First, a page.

This definition appears very rarely
and is found in the following Acronym Finder categories:
See other meanings of TPR
We have 179 other definitions for TPR
in our Acronym Attic
Samples in periodicals archive:
Harrell to add a measure mandating termination of parental rights for sexual predators.
3d 607, 615-16 (Utah 2002) (listing numerous ways in which May has been limited and distinguished); In re Termination of Parental Rights to Thomas J.
2) "Family cases" include dissolution of marriage, annulment, support unconnected with dissolution of marriage, paternity, child support, UIFSA, custodial care of and access to children, proceedings for temporary or concurrent custody of minor children by extended family, adoption, name change, declaratory judgment actions related to premarital, martial, or postmarital agreements, civil domestic, repeat violence, dating violence, and sexual violence injunctions, juvenile dependency, termination of parental rights, juvenile delinquency, emancipation of a minor, CINS/FINS, truancy, and modification and enforcement of orders entered in these cases.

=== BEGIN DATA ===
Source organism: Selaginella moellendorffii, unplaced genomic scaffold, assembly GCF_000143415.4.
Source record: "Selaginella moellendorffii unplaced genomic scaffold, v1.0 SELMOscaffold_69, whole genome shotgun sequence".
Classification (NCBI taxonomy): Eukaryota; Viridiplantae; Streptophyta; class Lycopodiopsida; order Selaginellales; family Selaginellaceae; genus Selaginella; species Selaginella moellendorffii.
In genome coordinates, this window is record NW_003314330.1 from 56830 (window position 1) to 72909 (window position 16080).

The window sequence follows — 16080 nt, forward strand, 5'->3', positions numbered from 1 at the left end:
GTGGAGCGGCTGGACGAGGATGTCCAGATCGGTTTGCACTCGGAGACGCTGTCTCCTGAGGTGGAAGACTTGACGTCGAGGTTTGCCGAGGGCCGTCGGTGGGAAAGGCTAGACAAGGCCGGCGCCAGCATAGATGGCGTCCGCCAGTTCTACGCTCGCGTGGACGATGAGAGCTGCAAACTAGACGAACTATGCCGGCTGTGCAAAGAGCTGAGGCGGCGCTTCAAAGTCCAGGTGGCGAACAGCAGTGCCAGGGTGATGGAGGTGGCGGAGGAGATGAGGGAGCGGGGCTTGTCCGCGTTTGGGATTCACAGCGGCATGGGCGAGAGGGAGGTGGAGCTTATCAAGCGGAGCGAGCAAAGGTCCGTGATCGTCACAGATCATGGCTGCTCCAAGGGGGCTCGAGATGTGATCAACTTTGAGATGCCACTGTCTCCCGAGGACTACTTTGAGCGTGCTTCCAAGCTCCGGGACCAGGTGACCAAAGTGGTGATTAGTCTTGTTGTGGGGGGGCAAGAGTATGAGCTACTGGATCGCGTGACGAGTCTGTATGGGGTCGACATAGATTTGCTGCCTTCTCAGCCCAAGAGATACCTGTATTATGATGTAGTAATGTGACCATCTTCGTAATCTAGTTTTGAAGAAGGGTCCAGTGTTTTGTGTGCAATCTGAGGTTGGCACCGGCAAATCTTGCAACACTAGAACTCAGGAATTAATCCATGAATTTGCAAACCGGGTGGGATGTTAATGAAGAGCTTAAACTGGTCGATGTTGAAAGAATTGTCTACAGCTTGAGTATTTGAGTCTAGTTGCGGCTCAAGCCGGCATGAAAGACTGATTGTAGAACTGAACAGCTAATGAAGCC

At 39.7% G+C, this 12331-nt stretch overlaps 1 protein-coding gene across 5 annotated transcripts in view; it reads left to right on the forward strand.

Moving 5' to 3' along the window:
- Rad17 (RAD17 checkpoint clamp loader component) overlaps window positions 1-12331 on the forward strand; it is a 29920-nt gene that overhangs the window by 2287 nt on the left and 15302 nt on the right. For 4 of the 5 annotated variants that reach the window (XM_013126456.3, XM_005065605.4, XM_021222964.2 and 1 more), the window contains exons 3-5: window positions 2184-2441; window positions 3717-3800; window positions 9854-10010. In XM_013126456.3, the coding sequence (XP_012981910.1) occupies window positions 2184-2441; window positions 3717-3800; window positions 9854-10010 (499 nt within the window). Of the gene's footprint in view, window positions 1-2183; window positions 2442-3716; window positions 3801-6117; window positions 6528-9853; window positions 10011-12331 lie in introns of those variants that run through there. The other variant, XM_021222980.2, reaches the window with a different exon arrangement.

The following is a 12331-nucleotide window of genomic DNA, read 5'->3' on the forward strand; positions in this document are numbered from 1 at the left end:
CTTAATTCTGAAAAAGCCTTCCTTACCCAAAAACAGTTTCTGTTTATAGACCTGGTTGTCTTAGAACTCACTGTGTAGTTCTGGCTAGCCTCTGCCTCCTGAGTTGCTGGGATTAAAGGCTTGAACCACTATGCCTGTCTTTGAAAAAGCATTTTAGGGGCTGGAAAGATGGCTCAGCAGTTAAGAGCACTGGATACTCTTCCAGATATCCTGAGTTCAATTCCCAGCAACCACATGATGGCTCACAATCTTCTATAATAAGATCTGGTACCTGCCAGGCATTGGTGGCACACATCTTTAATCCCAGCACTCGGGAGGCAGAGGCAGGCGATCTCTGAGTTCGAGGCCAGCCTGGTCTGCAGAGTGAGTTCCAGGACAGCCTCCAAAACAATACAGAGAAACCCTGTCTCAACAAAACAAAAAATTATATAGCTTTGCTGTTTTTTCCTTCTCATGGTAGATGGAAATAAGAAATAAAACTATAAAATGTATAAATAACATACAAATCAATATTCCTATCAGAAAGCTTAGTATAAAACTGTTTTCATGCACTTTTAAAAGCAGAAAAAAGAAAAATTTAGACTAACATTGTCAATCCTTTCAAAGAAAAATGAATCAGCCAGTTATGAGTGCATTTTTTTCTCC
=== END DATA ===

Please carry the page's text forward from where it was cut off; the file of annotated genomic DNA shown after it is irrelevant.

The finality entailed in termination of parental rights proceedings makes them fundamentally different from neglect and abuse proceedings.
It appearing from the sworn petition for termination of parental rights filed in this cause, that the whereabouts of Respondents, Cordero "Last Name Unknown" and Any Unknown Father, are unknown and cannot be ascertained anon diligent inquiry.
Thereafter, the father may be required to be joined as a party in a termination of parental rights case because his rights continue.
Probate courts handle wills and trusts and have jurisdiction over conservatorships, adoptions, guardianships for the developmentally disabled, psychiatric commitments, termination of parental rights and other matters.
156 Ill 2d 53 (1993), the Department countered that the termination of parental rights does not, by itself, effect a complete severance between a child and its natural parents because the parent retains a residual, common law duty to support the child, which stands as an exception to section 17.